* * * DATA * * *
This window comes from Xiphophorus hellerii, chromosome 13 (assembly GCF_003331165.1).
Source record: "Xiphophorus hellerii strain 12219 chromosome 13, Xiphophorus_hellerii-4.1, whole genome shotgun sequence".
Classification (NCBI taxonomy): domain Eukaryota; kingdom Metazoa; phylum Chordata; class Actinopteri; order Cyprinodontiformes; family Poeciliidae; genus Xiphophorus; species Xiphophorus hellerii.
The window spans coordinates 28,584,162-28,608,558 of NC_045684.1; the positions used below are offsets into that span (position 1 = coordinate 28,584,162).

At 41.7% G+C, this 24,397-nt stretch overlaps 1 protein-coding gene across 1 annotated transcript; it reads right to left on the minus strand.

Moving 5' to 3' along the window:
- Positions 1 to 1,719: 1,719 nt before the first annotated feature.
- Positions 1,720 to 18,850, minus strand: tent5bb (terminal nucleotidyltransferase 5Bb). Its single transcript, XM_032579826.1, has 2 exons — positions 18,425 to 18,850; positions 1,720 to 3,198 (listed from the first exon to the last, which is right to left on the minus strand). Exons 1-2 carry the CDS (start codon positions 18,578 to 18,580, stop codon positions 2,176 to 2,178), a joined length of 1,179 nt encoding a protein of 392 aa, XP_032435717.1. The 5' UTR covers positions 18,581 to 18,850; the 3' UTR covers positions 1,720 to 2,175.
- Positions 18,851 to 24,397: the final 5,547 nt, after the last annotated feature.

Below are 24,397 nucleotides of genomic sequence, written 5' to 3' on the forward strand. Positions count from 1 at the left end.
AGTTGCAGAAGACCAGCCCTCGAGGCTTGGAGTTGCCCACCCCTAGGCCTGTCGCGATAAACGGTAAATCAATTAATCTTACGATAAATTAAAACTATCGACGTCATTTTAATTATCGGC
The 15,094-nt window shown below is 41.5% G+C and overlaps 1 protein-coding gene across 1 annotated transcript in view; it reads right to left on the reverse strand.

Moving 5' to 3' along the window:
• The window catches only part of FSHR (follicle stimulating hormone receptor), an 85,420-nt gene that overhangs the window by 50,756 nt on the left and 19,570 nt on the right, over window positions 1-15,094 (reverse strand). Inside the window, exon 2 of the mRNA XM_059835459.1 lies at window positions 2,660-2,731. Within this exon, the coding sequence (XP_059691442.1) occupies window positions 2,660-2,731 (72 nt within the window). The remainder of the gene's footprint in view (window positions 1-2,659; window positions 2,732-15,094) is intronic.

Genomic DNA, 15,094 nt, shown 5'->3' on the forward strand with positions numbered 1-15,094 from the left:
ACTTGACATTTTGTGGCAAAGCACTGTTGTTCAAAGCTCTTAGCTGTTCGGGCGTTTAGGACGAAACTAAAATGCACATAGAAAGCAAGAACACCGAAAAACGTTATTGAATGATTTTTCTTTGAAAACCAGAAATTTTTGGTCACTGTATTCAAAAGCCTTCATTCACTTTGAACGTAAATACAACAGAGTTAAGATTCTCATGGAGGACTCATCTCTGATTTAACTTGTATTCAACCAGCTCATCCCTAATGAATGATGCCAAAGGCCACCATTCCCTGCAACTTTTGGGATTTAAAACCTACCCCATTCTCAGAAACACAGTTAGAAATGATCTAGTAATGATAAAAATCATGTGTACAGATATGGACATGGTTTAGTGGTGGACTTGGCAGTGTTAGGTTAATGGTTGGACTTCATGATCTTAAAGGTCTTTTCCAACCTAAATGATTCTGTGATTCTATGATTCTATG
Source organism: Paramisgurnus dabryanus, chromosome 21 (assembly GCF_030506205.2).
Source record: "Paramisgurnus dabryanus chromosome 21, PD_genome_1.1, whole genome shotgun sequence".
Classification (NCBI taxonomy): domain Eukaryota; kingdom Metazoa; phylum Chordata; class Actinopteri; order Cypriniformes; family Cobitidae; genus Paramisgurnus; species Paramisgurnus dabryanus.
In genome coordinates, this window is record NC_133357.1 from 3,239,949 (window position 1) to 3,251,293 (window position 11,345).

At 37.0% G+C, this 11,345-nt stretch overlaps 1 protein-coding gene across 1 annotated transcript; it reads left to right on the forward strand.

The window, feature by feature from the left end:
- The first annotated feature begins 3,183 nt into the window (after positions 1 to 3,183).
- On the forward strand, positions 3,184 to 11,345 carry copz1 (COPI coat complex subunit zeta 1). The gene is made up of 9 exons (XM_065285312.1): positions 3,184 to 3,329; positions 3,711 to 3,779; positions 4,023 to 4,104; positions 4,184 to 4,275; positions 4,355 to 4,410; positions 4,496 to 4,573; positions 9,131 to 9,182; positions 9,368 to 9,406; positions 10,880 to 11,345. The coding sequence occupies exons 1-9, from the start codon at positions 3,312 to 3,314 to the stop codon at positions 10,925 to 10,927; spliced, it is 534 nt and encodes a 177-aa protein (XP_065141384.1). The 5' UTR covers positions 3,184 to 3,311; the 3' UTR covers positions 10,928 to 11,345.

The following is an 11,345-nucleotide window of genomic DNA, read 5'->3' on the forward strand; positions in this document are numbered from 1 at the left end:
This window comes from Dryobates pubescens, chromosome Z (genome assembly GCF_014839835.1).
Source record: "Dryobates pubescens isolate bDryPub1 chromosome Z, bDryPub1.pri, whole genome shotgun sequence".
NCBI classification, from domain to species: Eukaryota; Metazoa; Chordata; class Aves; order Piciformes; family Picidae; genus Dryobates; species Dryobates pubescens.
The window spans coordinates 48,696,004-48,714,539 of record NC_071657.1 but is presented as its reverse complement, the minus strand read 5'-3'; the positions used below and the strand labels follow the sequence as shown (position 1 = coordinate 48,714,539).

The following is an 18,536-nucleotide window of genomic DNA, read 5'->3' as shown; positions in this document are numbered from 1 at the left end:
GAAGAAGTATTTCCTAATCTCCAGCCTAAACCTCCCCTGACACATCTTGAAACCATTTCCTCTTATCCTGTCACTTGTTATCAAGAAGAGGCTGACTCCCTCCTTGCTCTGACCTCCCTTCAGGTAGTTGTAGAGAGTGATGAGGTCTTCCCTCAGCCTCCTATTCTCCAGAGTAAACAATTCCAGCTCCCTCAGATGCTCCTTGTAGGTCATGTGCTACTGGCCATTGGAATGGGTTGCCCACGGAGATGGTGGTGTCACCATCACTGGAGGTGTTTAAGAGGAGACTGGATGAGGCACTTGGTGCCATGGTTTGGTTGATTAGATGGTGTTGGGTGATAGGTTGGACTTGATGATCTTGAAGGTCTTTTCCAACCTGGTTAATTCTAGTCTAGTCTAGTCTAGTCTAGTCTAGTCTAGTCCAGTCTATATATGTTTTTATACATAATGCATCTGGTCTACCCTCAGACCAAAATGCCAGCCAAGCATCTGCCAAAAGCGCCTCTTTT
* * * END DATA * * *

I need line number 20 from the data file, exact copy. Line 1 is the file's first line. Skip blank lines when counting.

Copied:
In genome coordinates, this window is record NC_133357.1 from 3,239,949 (window position 1) to 3,251,293 (window position 11,345).